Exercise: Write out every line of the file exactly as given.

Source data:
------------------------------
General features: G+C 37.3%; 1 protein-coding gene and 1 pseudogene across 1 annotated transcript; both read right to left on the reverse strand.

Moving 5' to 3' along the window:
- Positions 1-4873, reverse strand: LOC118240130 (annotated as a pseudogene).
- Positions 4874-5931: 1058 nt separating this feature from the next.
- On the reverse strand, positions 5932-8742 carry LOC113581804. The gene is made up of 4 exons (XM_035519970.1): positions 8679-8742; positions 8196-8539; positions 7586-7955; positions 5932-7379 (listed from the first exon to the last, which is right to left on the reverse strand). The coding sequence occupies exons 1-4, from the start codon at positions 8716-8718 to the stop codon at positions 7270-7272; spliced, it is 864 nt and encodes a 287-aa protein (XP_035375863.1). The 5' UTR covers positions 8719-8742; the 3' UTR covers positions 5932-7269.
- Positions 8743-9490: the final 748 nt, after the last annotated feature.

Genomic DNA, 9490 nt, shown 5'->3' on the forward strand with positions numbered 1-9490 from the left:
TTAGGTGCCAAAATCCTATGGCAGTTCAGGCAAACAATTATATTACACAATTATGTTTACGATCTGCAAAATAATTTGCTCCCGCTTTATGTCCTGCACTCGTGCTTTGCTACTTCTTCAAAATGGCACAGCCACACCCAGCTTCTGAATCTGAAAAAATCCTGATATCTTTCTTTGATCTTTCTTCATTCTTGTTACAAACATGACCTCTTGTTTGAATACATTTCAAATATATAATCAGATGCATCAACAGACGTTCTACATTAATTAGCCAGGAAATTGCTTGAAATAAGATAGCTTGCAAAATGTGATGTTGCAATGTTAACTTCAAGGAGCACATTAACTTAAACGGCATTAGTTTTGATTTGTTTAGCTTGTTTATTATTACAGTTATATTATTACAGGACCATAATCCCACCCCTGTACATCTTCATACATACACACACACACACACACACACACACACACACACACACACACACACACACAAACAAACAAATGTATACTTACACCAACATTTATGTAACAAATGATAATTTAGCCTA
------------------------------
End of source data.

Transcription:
General features: G+C 37.3%; 1 protein-coding gene and 1 pseudogene across 1 annotated transcript; both read right to left on the reverse strand.

Moving 5' to 3' along the window:
- Positions 1-4873, reverse strand: LOC118240130 (annotated as a pseudogene).
- Positions 4874-5931: 1058 nt separating this feature from the next.
- On the reverse strand, positions 5932-8742 carry LOC113581804. The gene is made up of 4 exons (XM_035519970.1): positions 8679-8742; positions 8196-8539; positions 7586-7955; positions 5932-7379 (listed from the first exon to the last, which is right to left on the reverse strand). The coding sequence occupies exons 1-4, from the start codon at positions 8716-8718 to the stop codon at positions 7270-7272; spliced, it is 864 nt and encodes a 287-aa protein (XP_035375863.1). The 5' UTR covers positions 8719-8742; the 3' UTR covers positions 5932-7269.
- Positions 8743-9490: the final 748 nt, after the last annotated feature.

Genomic DNA, 9490 nt, shown 5'->3' on the forward strand with positions numbered 1-9490 from the left:
TTAGGTGCCAAAATCCTATGGCAGTTCAGGCAAACAATTATATTACACAATTATGTTTACGATCTGCAAAATAATTTGCTCCCGCTTTATGTCCTGCACTCGTGCTTTGCTACTTCTTCAAAATGGCACAGCCACACCCAGCTTCTGAATCTGAAAAAATCCTGATATCTTTCTTTGATCTTTCTTCATTCTTGTTACAAACATGACCTCTTGTTTGAATACATTTCAAATATATAATCAGATGCATCAACAGACGTTCTACATTAATTAGCCAGGAAATTGCTTGAAATAAGATAGCTTGCAAAATGTGATGTTGCAATGTTAACTTCAAGGAGCACATTAACTTAAACGGCATTAGTTTTGATTTGTTTAGCTTGTTTATTATTACAGTTATATTATTACAGGACCATAATCCCACCCCTGTACATCTTCATACATACACACACACACACACACACACACACACACACACACACACACACACACACAAACAAACAAATGTATACTTACACCAACATTTATGTAACAAATGATAATTTAGCCTA